Speaking of Boulders and Things We Just Love, we are in love with this graphic design idea by Sagmeister Inc. for the boulderesque Casa da Musica in Porto. Stefan Sagmeister says it best: “We failed to avoid using the building shape” said Sagmeister in yesterday's lecture at the design forum Vienna, "so we looked for a different approach". Instead a color calculator uses colors from a poster's image, or portraits of people whose name are on the business card, to generate the coloration of the logo. It's ever-changing, and a brilliant interpretation of the chameleon like shape of the concert hall.

The Madison Square Waterfall

madison%20square%20waterfall.jpg

Overlooking our first instance of Pop-Up Park 2.0 is a building (yes yes it's 200 Fifth Avenue, stunning new luxury la la la all very important) being powerwashed, as it has been for several weeks now. Complete with blue tarp and scaffolding you can walk under. I pass under this temporary structure several times a day, and always feel a little of the spray as I pass under it. The tarp glows a bright blue, and to get by it you need to jump over a little gurgling river of runoff all around the block.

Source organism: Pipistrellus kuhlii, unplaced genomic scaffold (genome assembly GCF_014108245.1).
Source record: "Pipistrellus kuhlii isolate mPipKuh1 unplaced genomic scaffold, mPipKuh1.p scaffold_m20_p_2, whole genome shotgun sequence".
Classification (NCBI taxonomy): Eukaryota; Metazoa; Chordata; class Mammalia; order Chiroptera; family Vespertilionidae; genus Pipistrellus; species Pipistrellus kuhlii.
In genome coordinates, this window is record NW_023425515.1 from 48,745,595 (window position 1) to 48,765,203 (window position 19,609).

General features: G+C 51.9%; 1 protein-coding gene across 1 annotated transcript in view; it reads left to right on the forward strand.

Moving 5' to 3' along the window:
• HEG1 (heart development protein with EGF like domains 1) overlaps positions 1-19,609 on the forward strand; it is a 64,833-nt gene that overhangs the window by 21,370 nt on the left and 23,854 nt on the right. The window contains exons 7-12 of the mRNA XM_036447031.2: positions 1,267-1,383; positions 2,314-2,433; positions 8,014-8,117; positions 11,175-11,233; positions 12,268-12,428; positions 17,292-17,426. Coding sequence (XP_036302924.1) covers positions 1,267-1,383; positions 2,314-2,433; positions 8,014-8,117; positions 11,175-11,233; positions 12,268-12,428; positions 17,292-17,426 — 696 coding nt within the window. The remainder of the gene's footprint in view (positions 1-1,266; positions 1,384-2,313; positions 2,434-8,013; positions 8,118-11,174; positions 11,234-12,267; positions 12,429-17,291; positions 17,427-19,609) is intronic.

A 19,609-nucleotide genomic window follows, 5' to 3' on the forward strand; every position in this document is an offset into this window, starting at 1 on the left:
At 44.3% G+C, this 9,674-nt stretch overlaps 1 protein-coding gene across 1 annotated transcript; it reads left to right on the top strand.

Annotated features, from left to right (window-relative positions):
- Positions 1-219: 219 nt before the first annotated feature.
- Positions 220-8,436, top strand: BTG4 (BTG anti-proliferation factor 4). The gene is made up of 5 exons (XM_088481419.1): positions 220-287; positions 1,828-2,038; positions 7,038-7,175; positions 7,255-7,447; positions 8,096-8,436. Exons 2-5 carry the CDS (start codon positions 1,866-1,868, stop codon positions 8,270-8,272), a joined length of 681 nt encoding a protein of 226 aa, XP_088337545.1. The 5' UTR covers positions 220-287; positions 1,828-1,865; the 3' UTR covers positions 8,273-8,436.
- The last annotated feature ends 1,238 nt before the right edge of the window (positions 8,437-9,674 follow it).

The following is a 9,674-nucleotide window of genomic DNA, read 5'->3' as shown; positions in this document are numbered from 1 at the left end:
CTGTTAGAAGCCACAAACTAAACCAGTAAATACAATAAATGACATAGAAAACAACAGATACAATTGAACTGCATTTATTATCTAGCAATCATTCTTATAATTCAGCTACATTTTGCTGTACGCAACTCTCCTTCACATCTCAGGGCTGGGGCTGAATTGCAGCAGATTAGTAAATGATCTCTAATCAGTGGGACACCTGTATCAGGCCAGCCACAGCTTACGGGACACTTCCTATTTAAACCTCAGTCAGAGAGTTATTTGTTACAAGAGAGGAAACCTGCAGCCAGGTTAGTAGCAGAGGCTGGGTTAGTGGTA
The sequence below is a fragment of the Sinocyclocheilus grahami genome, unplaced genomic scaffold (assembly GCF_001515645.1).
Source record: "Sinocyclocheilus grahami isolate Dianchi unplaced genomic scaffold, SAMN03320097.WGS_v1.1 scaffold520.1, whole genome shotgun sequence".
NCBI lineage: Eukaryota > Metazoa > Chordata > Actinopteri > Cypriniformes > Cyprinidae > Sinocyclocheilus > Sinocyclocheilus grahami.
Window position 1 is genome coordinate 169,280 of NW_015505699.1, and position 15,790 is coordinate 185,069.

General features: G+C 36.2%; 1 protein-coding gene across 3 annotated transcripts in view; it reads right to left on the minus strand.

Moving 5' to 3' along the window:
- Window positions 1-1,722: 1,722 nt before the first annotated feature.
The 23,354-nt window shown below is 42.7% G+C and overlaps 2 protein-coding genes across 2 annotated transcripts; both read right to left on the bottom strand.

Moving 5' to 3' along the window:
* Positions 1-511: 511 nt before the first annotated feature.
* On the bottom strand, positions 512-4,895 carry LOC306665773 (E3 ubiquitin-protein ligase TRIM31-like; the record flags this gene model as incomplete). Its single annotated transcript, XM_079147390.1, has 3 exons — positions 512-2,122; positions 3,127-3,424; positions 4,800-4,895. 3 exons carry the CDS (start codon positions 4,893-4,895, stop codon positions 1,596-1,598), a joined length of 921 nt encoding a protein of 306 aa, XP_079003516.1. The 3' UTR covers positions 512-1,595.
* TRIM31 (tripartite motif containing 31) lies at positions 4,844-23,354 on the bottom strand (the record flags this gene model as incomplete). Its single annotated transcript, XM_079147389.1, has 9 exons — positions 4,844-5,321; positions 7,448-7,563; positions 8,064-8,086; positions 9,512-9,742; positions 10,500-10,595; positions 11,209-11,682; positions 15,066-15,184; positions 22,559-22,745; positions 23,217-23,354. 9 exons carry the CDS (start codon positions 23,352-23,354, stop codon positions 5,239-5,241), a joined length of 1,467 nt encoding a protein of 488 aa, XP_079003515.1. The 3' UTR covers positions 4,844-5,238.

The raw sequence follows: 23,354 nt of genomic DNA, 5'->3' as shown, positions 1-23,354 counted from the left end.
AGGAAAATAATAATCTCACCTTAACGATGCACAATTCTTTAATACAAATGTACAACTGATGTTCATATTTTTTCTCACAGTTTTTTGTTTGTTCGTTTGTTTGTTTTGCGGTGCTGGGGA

Just as Pop-Up Park 2.0 is an example of public space being claimed as serendipitous proto-park (TM) the powerwashing is an example of public space being claimed as serendipitous art. Because all the elements of an Olafur Eliasson installation are there. And if you don't get the blue tarp reference, I have included a picture of Your Inverted Veto, an installation at Tanya Bonakdar Gallery (a gallery I designed) in 1998.

Farther down the rabbit hole, you will see my implicit (and so far silent) appreciation for Olafur's NYC Waterfalls. I wholeheartedly agree with those who say that the falls fail as objects, or that their water is not like a real waterfall, or that the New Yorkness of New York City overwhelms these constructions. In fact, I think that accurately describes whole segments of Olafur's installations: they are uninteresting objects, and their surroundings are far more interesting. But these descriptions wildly miss the point. As serendipitous effects in the city, or in nature, they are incredibly powerful. They invert the relationship between surroundings and work. In case this point is being debated as an intention, I offer the title of this work (which I also worked with Olafur on).